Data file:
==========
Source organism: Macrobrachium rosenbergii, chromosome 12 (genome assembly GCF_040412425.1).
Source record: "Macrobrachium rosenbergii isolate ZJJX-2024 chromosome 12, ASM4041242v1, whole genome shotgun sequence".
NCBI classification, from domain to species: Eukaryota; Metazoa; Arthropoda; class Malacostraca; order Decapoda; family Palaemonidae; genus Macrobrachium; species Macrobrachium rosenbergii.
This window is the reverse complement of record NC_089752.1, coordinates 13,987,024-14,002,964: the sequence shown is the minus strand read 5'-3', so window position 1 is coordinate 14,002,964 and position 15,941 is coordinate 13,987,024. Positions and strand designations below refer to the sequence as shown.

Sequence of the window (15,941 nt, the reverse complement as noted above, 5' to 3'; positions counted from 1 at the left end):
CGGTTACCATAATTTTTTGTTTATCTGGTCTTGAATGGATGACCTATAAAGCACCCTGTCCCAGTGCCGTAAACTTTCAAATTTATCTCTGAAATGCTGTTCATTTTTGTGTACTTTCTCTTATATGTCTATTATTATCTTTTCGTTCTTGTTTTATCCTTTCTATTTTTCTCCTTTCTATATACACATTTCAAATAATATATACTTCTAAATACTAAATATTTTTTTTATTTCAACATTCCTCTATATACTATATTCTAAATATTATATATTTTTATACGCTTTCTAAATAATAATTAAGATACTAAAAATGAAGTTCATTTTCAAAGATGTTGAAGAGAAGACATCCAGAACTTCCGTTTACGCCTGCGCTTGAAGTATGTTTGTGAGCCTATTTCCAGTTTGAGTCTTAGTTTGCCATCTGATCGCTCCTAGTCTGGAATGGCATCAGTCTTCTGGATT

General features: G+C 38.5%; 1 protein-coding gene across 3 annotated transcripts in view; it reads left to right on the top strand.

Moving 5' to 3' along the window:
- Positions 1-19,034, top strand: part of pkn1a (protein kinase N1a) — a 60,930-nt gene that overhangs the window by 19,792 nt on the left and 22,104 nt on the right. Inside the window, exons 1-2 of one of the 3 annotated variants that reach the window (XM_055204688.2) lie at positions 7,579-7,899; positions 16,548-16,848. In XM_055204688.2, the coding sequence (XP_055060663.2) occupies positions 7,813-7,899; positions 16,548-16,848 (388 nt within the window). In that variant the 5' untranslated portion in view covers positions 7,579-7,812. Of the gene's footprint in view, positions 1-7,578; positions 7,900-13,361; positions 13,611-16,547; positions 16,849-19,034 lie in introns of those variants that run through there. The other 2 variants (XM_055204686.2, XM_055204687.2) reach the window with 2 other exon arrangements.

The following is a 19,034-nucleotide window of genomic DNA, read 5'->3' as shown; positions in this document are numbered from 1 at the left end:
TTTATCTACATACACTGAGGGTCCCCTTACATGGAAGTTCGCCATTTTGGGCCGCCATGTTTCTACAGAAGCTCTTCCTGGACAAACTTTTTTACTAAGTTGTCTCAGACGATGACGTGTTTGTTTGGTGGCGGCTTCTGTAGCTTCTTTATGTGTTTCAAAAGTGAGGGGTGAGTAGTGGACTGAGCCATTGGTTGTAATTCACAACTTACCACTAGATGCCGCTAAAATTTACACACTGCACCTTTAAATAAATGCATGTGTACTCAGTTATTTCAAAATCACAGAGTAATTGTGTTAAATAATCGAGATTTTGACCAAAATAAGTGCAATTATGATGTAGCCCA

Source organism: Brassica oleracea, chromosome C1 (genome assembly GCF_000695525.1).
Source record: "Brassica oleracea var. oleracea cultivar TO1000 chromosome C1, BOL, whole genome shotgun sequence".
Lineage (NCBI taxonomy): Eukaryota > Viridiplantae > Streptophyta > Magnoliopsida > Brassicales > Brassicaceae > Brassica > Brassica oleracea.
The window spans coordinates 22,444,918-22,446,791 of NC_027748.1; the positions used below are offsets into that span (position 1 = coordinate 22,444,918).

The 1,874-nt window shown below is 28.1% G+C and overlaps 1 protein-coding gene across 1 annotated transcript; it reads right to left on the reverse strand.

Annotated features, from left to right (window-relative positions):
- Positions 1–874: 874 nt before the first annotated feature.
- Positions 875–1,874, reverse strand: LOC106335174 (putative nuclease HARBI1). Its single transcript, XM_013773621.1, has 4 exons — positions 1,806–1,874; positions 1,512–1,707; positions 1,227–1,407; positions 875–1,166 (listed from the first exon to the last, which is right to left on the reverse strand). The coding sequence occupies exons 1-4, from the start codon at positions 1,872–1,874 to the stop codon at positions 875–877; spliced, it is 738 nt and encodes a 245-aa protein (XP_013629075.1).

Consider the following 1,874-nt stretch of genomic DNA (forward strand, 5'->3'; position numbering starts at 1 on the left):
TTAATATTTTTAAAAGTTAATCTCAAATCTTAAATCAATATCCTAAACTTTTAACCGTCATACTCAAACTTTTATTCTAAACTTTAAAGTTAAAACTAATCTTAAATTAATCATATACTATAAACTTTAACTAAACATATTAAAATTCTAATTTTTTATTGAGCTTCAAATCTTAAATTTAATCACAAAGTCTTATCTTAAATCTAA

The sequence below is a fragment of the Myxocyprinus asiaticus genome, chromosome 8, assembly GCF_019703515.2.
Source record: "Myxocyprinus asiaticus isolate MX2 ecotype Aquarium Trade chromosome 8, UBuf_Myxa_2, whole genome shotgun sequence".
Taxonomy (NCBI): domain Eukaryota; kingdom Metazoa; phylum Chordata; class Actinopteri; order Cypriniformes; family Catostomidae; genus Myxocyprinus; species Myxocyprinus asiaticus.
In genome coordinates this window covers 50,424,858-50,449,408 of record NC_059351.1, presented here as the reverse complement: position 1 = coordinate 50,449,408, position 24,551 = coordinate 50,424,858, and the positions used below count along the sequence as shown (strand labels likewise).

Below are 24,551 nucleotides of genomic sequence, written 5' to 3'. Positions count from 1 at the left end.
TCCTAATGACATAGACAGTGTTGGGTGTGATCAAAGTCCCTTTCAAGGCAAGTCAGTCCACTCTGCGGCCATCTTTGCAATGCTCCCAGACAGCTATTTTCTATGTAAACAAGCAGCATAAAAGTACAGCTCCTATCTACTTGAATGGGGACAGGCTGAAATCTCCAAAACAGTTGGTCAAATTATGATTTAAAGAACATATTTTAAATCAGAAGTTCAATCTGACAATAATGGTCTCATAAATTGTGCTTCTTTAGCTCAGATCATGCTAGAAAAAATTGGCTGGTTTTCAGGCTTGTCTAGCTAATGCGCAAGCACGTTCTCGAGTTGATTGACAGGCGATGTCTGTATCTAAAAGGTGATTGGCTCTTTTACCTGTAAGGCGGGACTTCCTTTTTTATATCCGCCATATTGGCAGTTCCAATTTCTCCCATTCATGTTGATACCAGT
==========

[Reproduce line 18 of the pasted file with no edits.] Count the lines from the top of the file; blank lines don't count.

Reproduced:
- Positions 1–874: 874 nt before the first annotated feature.